Who are Advanced Learners?
According to the National Association for Gifted Children, advanced learners “are those who demonstrate outstanding levels of aptitude (defined as an exceptional ability to reason and learn) or competence in one or more domains.” Students may be advanced in general intellectual, specific academics, visual or performing arts, leadership, and/or creativity. See the Advanced Learner Program Handbook for further information.
Who do I talk to if I have questions about the Advanced Learner Program?
After you have read the Advanced Learner Program Handbook for details about what students are advanced learners and specifics about our program, there are professionals you can talk to for more information. The points of contact (in order) are your child’s classroom teacher, the school’s Advanced Learner Program Specialists, and the principal. If a parent has further questions, she or he may contact the district’s Advanced Learner Coordinator.
Who do I talk to if I suspect my child is an advanced learner?
While conference times may be convenient, you may call, email, or ask your child’s teacher for a meeting at other times during the year. Parents may also contact the building-level Advanced Learner Program Specialist (ALPS) with questions regarding advanced learner identification, differentiation, and next steps. If assessments are warranted, parents will be contacted for permission. The team will analyze assessment data and identify advanced learner needs. The results of assessments regarding formal identification will be communicated by the identification team to parents.
How will I know what services my child will receive?
Students identified as having Tier I and Tier II needs will be provided a variety of services appropriate to their educational needs. Conversations with teachers and Advanced Learner Program Specialists at parent-teacher conferences or individual meetings will provide information about each student’s services. A full Differentiated Education Plan (DEP) is developed for students identified at Tier III, and modified versions of the plan are created for Tier I and Tier II students. Identified students will be reevaluated each year and parents/guardians will be contacted on an annual basis in regard to their student’s programming. (See handbook page 19 for more detailed descriptions on the Tiers.)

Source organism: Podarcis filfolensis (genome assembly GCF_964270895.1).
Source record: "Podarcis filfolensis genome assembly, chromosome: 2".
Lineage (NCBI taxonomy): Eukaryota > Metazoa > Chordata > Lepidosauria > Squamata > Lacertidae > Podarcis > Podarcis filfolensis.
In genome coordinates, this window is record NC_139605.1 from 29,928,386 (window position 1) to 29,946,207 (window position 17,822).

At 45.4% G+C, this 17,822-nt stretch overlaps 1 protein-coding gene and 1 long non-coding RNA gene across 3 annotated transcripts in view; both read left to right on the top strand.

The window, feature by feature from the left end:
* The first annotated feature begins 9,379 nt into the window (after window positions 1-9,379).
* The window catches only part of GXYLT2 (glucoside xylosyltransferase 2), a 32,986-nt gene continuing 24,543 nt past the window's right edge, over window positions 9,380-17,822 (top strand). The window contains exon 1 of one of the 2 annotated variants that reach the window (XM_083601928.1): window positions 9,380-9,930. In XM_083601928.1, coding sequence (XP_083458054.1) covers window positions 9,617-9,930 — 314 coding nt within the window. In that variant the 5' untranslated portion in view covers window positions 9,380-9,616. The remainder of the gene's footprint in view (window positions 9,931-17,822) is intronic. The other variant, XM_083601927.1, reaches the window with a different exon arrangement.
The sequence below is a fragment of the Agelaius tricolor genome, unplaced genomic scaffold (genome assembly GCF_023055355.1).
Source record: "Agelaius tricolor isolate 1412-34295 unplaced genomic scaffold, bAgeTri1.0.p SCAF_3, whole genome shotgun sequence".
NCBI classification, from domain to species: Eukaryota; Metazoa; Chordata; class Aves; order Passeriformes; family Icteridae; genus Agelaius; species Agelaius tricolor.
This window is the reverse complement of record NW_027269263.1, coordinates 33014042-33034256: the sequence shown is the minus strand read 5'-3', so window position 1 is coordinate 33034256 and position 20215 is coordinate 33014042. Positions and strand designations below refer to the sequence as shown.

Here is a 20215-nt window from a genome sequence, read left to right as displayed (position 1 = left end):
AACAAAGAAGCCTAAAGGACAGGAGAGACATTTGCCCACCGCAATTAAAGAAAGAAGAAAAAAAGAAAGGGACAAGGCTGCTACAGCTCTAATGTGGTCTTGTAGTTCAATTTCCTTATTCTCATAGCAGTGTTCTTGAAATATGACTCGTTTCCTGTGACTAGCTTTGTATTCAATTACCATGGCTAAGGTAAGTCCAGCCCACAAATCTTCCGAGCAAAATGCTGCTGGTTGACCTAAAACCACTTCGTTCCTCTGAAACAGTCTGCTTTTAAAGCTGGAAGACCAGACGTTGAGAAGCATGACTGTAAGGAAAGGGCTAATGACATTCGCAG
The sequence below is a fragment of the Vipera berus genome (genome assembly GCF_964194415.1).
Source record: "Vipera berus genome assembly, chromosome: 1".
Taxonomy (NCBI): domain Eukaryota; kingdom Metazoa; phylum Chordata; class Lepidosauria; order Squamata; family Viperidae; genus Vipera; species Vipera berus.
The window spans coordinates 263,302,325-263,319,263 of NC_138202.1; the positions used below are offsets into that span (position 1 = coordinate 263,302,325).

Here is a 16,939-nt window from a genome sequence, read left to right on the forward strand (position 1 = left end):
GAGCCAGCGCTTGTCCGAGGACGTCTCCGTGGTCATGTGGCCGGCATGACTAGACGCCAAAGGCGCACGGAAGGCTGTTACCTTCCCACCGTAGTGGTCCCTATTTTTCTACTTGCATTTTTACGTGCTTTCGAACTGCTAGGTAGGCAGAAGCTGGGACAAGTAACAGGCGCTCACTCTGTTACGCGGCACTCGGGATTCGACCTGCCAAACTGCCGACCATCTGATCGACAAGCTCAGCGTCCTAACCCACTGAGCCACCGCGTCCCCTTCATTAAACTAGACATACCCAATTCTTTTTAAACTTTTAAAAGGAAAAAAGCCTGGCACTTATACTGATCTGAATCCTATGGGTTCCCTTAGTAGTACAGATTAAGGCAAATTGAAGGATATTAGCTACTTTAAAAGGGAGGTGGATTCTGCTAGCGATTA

What does it mean to differentiate instruction?
Students come to school with varying levels of readiness to learn, different ways in which they learn, and a wide range of interests. Differentiating instruction means that a teacher recognizes those academic differences and modifies classroom instruction in order to help each child reach his or her academic potential.
How will I know if my child is receiving differentiated opportunities? Differentiation is designed to occur in all subjects and all grade levels throughout the entire school year. In many cases, a child may not be aware that adaptations have been made to meet his or her needs, but parents are encouraged to ask their child and/or their child’s teacher about assignments, groupings, projects, and opportunities that occur in his or her classes.
How can I best prepare for a meeting with the teacher(s)?
Feel free to call or email your student’s teacher introducing your child and describing his or her perceived needs before the school year begins. At your child’s conference, share what your child enjoys about school and share your insights about your child. Present yourself as a supportive parent who recognizes the teacher’s efforts to meet all students’ needs. The following questions for teachers may help you obtain more in-depth information about your child: 1. What do you see as my child’s strengths and areas in need of further growth? 2. If my child already has a solid grasp of the subject matter in a class, what additional opportunities are available? Does s/he take advantage of the opportunities? 3. How can I support my child outside of the classroom?
How do I find out what enrichment opportunities are available for my child? Most district opportunities will be communicated by teachers or are available on the district’s website. Students are encouraged to explore and develop their interests. These activities come to students through many avenues including parents, teachers, schools, or the district. Families are also encouraged to explore activities offered by outside organizations such as the Wisconsin Center for Academically Talented Youth and the Greater Dane Advanced Learner Network.